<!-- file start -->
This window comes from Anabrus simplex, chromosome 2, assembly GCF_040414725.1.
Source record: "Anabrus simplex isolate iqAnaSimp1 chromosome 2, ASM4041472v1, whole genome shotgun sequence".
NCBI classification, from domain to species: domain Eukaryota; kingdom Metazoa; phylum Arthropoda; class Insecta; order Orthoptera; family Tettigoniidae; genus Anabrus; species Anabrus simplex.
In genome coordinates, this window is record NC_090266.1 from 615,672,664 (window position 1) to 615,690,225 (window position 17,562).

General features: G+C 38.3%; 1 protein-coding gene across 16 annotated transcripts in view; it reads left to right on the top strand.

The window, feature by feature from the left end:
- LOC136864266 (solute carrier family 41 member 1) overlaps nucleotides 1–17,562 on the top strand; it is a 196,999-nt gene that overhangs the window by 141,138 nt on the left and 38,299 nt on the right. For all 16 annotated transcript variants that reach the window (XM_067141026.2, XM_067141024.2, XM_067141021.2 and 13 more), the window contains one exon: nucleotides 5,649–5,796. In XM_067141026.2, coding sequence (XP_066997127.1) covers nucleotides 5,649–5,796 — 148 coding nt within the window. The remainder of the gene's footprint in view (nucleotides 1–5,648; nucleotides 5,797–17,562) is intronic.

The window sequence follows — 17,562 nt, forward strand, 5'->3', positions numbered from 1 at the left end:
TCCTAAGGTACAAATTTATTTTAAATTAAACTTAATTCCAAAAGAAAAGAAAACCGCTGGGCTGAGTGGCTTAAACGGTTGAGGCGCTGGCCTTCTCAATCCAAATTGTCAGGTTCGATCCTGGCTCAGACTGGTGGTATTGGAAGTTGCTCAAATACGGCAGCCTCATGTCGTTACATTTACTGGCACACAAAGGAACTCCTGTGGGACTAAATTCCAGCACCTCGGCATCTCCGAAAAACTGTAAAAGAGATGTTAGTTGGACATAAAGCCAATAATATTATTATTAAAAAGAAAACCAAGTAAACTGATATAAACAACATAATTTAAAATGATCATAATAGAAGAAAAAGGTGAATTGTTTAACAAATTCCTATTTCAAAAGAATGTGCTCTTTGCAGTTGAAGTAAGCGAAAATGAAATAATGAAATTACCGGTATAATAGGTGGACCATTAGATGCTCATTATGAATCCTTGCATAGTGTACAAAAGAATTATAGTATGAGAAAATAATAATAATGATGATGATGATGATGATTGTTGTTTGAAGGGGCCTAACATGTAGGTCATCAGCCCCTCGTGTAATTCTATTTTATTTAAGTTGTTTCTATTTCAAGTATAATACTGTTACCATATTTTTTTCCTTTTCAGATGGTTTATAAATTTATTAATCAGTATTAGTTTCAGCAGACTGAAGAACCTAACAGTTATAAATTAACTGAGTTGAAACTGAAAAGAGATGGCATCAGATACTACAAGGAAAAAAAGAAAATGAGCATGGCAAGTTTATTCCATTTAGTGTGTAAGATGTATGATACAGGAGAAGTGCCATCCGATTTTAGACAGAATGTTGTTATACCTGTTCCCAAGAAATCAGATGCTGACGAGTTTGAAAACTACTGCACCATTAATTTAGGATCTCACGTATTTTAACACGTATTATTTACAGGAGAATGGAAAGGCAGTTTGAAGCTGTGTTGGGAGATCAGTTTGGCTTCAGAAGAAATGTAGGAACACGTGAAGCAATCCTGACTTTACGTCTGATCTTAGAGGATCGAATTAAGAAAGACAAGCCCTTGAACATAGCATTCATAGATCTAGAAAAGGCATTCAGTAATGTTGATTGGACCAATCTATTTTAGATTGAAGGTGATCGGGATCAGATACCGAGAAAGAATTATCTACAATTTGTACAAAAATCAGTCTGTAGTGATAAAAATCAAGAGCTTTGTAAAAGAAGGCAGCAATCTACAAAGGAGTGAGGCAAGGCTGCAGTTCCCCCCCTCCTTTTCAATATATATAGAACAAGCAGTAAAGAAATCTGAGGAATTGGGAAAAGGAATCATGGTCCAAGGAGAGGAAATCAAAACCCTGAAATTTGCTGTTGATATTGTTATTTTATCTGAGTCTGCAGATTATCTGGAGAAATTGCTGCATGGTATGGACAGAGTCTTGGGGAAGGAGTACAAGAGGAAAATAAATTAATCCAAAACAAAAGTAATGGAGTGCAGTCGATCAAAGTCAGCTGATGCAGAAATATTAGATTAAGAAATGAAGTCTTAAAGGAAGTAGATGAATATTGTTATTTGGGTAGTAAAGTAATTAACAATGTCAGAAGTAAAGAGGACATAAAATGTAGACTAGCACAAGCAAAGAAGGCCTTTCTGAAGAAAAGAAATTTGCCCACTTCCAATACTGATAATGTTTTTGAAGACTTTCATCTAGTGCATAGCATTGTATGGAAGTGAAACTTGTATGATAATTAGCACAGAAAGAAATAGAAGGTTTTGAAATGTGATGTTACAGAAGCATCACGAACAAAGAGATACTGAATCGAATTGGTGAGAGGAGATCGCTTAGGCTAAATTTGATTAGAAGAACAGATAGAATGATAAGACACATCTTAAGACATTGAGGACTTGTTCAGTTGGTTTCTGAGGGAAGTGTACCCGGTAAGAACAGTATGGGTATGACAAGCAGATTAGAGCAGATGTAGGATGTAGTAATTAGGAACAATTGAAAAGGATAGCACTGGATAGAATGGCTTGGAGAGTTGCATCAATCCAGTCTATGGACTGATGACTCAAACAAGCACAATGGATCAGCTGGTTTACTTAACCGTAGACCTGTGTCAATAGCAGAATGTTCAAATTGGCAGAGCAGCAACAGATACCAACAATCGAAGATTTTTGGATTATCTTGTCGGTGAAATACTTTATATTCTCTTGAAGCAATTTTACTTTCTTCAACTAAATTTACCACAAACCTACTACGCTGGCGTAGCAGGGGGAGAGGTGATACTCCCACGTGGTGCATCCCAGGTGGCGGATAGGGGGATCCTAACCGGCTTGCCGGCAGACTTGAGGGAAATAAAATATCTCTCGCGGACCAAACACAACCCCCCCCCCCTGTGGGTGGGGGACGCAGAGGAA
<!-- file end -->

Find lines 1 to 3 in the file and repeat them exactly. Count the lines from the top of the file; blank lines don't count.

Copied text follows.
This window comes from Anabrus simplex, chromosome 2, assembly GCF_040414725.1.
Source record: "Anabrus simplex isolate iqAnaSimp1 chromosome 2, ASM4041472v1, whole genome shotgun sequence".
NCBI classification, from domain to species: domain Eukaryota; kingdom Metazoa; phylum Arthropoda; class Insecta; order Orthoptera; family Tettigoniidae; genus Anabrus; species Anabrus simplex.